To call The Selfish Giant touching is a massive understatement. It is a film that reaches down into your heart and practically throttles it. It is the gritty story of working class families of Northern England, and their struggle to stay happy and well in the midst of hardship.
Arbor (Conner Chapman) is an aggressive and hyperactive child unsuited for the mainstream school system. When he violently defends his best friend Swifty (Shaun Thomas), he is expelled from school. Rather than being disappointed he is thrilled, and goes to work as a scrap collector for the local junkyard. Swifty and Arbor begin stealing cables and machinery to support their struggling families and soon become involved with Kitten’s (Sean Gilder) horse cart racing ring. Their moneymaking efforts eventually get the pair caught up with some dangerous characters and even more dangerous situations.
The Selfish Giant, directed by Clio Barnard, is a brutally realistic portrayal of lower socio-economic life in England. The grimy urban settings and dreary, broken characters are stunningly portrayed and remind us of the disparity that exists within Western culture. Some fantastic scenarios, such as the horse racing in the midst of an industrial wasteland, add a flavour to the film that is hard to find elsewhere. Absolutely fantastic shots – cooling towers blanketed in fog, horses standing in a grey field with downed wires – aid in creating an atmosphere that is at once oppressive and magnificent.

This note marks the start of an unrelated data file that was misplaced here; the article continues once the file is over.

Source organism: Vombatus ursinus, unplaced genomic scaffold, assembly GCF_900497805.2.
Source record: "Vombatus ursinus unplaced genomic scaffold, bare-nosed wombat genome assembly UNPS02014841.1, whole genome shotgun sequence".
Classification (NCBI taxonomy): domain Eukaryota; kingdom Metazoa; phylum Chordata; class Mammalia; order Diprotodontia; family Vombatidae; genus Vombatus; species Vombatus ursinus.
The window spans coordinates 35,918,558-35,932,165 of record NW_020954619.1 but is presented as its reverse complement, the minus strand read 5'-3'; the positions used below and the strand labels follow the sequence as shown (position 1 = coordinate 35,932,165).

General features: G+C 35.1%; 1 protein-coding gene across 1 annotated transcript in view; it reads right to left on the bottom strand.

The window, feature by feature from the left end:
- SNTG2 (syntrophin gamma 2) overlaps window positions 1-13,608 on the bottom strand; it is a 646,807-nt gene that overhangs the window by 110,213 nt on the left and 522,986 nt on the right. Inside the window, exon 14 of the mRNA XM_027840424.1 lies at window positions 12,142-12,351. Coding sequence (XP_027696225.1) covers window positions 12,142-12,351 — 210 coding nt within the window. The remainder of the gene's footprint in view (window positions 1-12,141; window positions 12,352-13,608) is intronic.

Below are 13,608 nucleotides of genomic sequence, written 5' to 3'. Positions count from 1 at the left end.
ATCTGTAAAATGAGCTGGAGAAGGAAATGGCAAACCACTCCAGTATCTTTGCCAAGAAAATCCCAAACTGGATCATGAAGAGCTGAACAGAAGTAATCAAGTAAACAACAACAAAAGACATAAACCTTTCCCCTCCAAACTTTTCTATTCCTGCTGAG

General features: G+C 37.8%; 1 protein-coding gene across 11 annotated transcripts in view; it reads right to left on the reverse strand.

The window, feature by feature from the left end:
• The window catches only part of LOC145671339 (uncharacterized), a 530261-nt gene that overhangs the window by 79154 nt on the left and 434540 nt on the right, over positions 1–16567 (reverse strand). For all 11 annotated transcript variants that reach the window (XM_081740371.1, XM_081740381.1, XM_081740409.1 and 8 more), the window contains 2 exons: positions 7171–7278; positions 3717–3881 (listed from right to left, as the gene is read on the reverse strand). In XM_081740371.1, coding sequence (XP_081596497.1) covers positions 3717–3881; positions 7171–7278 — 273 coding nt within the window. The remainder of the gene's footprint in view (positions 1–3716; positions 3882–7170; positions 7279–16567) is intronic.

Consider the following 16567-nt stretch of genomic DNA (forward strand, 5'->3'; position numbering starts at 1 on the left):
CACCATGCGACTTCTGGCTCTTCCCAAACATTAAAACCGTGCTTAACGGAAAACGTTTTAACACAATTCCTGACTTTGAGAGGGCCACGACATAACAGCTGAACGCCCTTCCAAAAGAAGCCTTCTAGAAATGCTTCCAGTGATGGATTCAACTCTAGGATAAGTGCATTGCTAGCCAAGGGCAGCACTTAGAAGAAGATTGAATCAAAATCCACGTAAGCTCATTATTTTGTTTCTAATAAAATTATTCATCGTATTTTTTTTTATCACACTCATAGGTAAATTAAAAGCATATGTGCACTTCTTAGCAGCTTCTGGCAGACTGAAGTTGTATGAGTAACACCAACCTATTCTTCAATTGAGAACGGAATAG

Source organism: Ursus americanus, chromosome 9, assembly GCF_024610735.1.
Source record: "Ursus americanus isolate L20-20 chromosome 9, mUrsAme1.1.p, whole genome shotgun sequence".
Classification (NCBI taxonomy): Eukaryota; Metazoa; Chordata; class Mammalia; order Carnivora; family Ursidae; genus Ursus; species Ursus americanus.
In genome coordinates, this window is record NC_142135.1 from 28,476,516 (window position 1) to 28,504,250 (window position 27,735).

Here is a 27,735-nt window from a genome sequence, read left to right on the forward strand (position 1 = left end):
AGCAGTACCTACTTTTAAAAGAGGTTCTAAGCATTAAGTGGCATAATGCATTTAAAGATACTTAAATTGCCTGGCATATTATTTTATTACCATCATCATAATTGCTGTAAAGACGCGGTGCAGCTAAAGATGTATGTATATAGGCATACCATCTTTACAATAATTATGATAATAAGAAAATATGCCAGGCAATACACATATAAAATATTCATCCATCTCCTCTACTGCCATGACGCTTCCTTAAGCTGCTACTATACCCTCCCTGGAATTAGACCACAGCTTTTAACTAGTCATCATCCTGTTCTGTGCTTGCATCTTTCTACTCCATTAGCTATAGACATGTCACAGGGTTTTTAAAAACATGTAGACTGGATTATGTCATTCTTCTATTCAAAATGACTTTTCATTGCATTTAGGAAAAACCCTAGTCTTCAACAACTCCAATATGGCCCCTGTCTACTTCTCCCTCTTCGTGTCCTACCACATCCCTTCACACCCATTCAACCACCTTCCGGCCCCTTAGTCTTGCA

The characters of Six Sided Giant are all fantastic. They are interesting portrayals that could easily be mistaken for real people. The casting is spot on; Chapman and Gilder in particular are perfect for their roles. Chapman’s portrayal of Arbor is great, a bit like a restless, angry Macaulay Culkin or an even more menacing Dennis the Menace, with an absolutely smashing haircut. Arbor is by far the most fascinating character in a film full of fascinating characters. Behind his bravado and aggressiveness lies a love for his family and best friend that melts the audiences’ hearts. You can’t help but love him.
The movie makes interesting use of speech and uses North English colloquialisms to firmly plant us in a social setting. You should be prepared to hear the charming Northern pronunciation of the F-Word hundreds of times!
The acting is superb throughout, despite maybe a few instances in which it just seemed a bit off. A fairly noticeable goof, in which a line is mistakenly repeated, is the only other blemish on an otherwise finely made film.
The Selfish Giant has to be one of the most emotional films of the year. It is absorbing, superbly written and crafted, and completely honest. It is a film that you truly experience while watching, and one that will stay with you for a long time after.
Reviewed by James Rudd
Rating out of 10: 8